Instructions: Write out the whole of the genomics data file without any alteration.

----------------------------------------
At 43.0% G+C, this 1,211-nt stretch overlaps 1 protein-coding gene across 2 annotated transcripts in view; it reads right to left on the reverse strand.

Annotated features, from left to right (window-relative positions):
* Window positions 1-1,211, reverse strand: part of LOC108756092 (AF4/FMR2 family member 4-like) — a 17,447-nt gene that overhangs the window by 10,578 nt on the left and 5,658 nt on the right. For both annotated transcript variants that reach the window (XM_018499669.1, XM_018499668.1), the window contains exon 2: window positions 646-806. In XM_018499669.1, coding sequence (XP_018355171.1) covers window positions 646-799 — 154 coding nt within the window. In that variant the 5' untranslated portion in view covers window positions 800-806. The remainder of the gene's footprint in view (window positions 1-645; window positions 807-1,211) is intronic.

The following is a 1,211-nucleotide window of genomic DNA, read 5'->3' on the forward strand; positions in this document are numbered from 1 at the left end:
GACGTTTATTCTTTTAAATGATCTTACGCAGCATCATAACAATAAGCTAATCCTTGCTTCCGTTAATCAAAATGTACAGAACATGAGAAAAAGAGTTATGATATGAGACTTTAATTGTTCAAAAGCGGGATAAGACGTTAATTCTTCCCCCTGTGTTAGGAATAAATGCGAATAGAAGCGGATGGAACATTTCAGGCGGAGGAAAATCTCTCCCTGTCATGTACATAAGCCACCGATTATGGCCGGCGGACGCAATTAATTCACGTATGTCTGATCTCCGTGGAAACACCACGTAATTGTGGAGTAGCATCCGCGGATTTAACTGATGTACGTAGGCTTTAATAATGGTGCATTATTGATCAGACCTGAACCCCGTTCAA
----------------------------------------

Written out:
At 43.0% G+C, this 1,211-nt stretch overlaps 1 protein-coding gene across 2 annotated transcripts in view; it reads right to left on the reverse strand.

Annotated features, from left to right (window-relative positions):
* Window positions 1-1,211, reverse strand: part of LOC108756092 (AF4/FMR2 family member 4-like) — a 17,447-nt gene that overhangs the window by 10,578 nt on the left and 5,658 nt on the right. For both annotated transcript variants that reach the window (XM_018499669.1, XM_018499668.1), the window contains exon 2: window positions 646-806. In XM_018499669.1, coding sequence (XP_018355171.1) covers window positions 646-799 — 154 coding nt within the window. In that variant the 5' untranslated portion in view covers window positions 800-806. The remainder of the gene's footprint in view (window positions 1-645; window positions 807-1,211) is intronic.

The following is a 1,211-nucleotide window of genomic DNA, read 5'->3' on the forward strand; positions in this document are numbered from 1 at the left end:
GACGTTTATTCTTTTAAATGATCTTACGCAGCATCATAACAATAAGCTAATCCTTGCTTCCGTTAATCAAAATGTACAGAACATGAGAAAAAGAGTTATGATATGAGACTTTAATTGTTCAAAAGCGGGATAAGACGTTAATTCTTCCCCCTGTGTTAGGAATAAATGCGAATAGAAGCGGATGGAACATTTCAGGCGGAGGAAAATCTCTCCCTGTCATGTACATAAGCCACCGATTATGGCCGGCGGACGCAATTAATTCACGTATGTCTGATCTCCGTGGAAACACCACGTAATTGTGGAGTAGCATCCGCGGATTTAACTGATGTACGTAGGCTTTAATAATGGTGCATTATTGATCAGACCTGAACCCCGTTCAA